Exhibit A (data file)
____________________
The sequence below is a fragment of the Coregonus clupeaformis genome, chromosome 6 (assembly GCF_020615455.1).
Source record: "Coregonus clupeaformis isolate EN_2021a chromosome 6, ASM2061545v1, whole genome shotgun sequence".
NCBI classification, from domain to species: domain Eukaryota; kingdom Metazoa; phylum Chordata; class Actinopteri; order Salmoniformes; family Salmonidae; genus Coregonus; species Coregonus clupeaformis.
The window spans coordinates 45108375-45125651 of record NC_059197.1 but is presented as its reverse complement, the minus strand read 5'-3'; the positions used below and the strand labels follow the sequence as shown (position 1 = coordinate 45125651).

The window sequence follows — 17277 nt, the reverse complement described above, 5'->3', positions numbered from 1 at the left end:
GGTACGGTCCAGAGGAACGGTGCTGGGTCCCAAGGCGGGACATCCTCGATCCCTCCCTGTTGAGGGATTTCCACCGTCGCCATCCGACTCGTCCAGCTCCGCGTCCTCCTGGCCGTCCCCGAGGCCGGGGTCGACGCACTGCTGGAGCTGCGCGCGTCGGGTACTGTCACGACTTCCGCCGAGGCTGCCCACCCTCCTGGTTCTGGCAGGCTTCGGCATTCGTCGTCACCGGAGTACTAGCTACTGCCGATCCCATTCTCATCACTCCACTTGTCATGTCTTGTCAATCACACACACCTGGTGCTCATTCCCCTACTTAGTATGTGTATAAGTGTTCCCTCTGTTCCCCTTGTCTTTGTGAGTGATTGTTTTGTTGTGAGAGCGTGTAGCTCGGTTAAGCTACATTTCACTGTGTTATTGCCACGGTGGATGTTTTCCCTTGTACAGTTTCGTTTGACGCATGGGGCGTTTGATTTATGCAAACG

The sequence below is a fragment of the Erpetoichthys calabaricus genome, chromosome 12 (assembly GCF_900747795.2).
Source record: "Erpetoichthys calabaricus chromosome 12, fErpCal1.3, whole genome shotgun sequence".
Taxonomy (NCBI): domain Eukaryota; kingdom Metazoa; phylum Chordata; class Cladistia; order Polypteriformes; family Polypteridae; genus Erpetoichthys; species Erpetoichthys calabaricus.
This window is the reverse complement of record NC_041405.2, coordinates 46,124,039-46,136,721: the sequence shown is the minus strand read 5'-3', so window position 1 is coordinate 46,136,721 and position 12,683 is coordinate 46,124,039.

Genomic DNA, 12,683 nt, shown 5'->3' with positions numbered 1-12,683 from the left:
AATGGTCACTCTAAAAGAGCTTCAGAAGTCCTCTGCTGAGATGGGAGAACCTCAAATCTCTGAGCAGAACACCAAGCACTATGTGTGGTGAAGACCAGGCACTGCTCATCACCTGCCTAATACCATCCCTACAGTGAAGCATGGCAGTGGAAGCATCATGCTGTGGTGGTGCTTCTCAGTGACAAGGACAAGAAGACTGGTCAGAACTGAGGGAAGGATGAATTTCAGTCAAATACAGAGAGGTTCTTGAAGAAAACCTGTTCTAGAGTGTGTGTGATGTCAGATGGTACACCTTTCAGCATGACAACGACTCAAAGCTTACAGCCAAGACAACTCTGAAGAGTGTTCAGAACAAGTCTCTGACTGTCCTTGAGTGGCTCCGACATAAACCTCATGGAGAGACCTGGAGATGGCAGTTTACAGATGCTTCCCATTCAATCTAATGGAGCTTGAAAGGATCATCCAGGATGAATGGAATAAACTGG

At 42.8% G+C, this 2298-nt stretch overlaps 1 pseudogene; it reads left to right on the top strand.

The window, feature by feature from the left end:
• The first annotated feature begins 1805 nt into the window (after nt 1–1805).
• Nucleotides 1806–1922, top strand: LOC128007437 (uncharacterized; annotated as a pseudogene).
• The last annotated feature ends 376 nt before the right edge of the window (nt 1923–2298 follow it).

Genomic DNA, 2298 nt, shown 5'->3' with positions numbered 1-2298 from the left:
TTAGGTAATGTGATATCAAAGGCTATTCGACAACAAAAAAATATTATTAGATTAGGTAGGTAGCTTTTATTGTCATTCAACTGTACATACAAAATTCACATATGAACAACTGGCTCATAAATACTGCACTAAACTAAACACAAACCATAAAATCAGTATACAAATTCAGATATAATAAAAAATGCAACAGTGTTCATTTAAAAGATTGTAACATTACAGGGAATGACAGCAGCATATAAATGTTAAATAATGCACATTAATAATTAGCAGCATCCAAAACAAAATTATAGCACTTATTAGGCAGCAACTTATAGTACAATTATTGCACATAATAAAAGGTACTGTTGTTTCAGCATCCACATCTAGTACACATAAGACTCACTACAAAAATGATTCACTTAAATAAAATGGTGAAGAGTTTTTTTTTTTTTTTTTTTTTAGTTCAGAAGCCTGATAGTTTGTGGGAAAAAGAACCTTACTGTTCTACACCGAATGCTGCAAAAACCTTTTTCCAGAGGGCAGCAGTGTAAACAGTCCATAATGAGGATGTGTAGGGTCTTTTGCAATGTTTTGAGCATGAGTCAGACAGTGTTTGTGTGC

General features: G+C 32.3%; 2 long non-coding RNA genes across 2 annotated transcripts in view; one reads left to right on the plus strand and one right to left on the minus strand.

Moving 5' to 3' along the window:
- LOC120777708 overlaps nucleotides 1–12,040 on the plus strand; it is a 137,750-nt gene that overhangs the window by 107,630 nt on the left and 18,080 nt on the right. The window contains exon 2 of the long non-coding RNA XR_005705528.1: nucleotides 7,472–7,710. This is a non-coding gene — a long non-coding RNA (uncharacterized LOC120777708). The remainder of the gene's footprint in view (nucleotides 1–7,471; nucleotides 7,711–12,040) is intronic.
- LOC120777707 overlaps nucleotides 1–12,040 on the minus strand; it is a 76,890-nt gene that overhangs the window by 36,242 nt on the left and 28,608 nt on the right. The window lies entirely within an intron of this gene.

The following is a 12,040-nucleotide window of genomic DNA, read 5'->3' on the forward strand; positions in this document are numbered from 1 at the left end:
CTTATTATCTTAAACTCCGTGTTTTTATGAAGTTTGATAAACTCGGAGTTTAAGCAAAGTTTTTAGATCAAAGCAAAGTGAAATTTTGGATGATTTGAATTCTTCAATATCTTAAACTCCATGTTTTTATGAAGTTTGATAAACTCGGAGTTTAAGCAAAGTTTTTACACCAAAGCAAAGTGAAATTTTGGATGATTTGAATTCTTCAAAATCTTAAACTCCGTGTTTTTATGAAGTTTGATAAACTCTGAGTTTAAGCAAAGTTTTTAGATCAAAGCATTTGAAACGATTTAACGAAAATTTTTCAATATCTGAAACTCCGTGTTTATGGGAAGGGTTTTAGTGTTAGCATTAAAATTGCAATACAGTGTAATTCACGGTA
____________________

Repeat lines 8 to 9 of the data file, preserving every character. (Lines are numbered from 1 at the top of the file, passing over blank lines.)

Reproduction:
Source record: "Erpetoichthys calabaricus chromosome 12, fErpCal1.3, whole genome shotgun sequence".
Taxonomy (NCBI): domain Eukaryota; kingdom Metazoa; phylum Chordata; class Cladistia; order Polypteriformes; family Polypteridae; genus Erpetoichthys; species Erpetoichthys calabaricus.